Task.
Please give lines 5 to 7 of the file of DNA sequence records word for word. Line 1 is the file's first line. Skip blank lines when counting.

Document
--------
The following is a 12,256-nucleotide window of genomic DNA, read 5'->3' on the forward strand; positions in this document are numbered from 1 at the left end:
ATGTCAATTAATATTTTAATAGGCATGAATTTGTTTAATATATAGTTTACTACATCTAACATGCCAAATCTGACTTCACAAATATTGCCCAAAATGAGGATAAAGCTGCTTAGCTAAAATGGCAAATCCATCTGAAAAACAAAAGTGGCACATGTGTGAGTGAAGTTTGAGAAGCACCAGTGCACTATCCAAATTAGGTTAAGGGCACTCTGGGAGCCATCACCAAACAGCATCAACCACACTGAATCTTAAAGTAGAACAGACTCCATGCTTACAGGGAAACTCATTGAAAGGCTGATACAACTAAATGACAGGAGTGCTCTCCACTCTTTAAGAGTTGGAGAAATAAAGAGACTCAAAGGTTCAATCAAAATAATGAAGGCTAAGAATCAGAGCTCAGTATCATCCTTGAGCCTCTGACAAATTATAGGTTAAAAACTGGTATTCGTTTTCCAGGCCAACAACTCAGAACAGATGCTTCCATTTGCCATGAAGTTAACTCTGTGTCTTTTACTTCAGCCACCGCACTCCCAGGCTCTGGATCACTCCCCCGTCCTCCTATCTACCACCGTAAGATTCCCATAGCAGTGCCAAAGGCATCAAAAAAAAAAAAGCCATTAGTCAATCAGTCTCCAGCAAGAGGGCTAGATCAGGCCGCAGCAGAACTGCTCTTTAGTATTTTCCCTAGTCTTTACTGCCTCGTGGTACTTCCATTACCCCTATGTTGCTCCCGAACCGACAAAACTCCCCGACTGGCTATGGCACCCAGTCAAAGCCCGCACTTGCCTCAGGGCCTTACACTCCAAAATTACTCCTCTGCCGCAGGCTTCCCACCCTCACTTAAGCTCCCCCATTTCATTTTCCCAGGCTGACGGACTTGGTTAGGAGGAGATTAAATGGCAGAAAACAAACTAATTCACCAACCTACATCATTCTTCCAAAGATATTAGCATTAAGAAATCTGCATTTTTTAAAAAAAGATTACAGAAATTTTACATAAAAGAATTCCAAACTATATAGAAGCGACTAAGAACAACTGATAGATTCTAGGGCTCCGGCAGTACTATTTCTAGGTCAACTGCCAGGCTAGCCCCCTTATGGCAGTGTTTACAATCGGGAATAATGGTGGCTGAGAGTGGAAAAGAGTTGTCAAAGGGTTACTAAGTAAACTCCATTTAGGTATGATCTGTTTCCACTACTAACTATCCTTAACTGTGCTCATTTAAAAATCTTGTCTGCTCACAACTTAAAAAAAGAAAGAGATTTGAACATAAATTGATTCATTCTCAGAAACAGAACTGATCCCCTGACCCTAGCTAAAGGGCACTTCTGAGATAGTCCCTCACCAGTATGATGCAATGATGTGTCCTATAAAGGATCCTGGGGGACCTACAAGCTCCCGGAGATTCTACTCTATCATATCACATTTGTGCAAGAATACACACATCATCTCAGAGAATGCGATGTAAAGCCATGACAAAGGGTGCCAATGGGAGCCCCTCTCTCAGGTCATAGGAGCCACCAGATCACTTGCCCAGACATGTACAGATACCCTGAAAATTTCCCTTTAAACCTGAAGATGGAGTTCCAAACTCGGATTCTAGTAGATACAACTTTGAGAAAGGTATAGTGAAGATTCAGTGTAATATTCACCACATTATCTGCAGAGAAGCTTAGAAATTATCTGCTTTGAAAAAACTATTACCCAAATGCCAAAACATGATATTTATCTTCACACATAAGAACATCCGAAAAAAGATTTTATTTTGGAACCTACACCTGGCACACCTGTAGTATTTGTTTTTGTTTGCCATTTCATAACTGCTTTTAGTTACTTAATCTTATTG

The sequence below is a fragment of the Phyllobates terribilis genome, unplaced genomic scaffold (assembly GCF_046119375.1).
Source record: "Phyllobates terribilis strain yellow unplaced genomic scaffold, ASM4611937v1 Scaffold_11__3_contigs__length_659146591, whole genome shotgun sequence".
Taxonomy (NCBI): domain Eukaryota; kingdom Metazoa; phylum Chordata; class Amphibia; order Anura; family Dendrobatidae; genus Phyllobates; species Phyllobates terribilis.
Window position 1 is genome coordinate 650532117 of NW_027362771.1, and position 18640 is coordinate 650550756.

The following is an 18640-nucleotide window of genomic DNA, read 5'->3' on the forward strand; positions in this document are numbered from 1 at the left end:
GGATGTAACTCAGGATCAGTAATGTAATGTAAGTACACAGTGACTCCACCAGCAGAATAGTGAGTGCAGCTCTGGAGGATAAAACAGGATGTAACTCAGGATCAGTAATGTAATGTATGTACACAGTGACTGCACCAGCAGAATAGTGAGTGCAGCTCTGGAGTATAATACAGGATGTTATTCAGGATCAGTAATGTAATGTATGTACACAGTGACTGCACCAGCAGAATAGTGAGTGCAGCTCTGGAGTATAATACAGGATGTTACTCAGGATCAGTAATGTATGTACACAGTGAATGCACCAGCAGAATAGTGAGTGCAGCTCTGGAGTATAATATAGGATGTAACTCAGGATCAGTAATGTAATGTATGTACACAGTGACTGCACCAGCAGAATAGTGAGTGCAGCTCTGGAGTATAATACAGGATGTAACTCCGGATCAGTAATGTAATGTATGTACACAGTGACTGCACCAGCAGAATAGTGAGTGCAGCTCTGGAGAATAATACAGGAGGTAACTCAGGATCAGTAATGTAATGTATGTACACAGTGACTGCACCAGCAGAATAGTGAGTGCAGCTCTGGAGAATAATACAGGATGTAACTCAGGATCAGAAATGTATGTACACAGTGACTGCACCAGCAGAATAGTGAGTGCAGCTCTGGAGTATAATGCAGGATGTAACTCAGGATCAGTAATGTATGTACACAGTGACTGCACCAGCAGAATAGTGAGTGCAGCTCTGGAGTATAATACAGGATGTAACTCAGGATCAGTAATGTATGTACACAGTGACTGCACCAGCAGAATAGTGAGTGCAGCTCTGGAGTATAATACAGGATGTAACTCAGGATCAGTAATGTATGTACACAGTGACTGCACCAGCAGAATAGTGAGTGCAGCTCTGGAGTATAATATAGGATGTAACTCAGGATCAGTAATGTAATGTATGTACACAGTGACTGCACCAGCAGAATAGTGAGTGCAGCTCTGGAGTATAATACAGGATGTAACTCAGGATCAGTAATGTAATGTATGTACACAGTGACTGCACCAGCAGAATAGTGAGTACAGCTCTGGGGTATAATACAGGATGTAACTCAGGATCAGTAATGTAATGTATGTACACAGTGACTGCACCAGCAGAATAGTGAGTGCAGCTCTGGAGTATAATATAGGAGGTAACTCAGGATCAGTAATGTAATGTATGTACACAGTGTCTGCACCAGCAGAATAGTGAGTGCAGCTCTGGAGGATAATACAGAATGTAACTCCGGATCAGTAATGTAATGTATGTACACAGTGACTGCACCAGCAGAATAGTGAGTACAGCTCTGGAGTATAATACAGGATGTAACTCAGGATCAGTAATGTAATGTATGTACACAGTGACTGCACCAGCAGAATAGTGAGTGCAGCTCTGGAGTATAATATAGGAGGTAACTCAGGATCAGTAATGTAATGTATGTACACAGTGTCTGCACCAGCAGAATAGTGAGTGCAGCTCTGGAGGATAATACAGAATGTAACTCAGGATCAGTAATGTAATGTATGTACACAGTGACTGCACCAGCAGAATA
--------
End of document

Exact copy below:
Taxonomy (NCBI): domain Eukaryota; kingdom Metazoa; phylum Chordata; class Amphibia; order Anura; family Dendrobatidae; genus Phyllobates; species Phyllobates terribilis.
Window position 1 is genome coordinate 650532117 of NW_027362771.1, and position 18640 is coordinate 650550756.

The following is an 18640-nucleotide window of genomic DNA, read 5'->3' on the forward strand; positions in this document are numbered from 1 at the left end: